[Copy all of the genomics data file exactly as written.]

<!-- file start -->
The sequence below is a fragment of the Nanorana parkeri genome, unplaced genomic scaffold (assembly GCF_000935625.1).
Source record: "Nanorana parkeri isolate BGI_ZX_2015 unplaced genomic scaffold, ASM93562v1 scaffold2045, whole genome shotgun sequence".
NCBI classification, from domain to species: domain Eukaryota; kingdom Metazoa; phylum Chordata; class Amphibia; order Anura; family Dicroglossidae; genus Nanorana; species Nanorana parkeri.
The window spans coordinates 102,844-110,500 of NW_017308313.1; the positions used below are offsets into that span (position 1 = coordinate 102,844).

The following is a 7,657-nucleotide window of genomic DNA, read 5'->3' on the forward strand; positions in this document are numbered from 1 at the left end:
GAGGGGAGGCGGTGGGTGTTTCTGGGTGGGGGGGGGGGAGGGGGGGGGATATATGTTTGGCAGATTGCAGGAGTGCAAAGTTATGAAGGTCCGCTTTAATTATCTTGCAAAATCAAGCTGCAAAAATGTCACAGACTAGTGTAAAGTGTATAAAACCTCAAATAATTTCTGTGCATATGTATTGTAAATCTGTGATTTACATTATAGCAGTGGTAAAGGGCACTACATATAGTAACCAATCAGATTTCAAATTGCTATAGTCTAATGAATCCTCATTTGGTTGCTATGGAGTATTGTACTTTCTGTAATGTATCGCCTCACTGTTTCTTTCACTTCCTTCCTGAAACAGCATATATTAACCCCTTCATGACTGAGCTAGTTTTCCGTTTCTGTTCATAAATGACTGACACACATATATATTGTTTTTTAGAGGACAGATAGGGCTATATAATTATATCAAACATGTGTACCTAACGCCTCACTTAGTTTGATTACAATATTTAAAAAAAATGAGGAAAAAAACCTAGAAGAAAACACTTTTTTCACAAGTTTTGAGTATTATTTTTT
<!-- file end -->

The sequence below is a fragment of the Nanorana parkeri genome, unplaced genomic scaffold (assembly GCF_000935625.1).
Source record: "Nanorana parkeri isolate BGI_ZX_2015 unplaced genomic scaffold, ASM93562v1 scaffold2045, whole genome shotgun sequence".
NCBI classification, from domain to species: domain Eukaryota; kingdom Metazoa; phylum Chordata; class Amphibia; order Anura; family Dicroglossidae; genus Nanorana; species Nanorana parkeri.
The window spans coordinates 102,844-110,500 of NW_017308313.1; the positions used below are offsets into that span (position 1 = coordinate 102,844).

The following is a 7,657-nucleotide window of genomic DNA, read 5'->3' on the forward strand; positions in this document are numbered from 1 at the left end:
GAGGGGAGGCGGTGGGTGTTTCTGGGTGGGGGGGGGGGAGGGGGGGGGATATATGTTTGGCAGATTGCAGGAGTGCAAAGTTATGAAGGTCCGCTTTAATTATCTTGCAAAATCAAGCTGCAAAAATGTCACAGACTAGTGTAAAGTGTATAAAACCTCAAATAATTTCTGTGCATATGTATTGTAAATCTGTGATTTACATTATAGCAGTGGTAAAGGGCACTACATATAGTAACCAATCAGATTTCAAATTGCTATAGTCTAATGAATCCTCATTTGGTTGCTATGGAGTATTGTACTTTCTGTAATGTATCGCCTCACTGTTTCTTTCACTTCCTTCCTGAAACAGCATATATTAACCCCTTCATGACTGAGCTAGTTTTCCGTTTCTGTTCATAAATGACTGACACACATATATATTGTTTTTTAGAGGACAGATAGGGCTATATAATTATATCAAACATGTGTACCTAACGCCTCACTTAGTTTGATTACAATATTTAAAAAAAATGAGGAAAAAAACCTAGAAGAAAACACTTTTTTCACAAGTTTTGAGTATTATTTTTT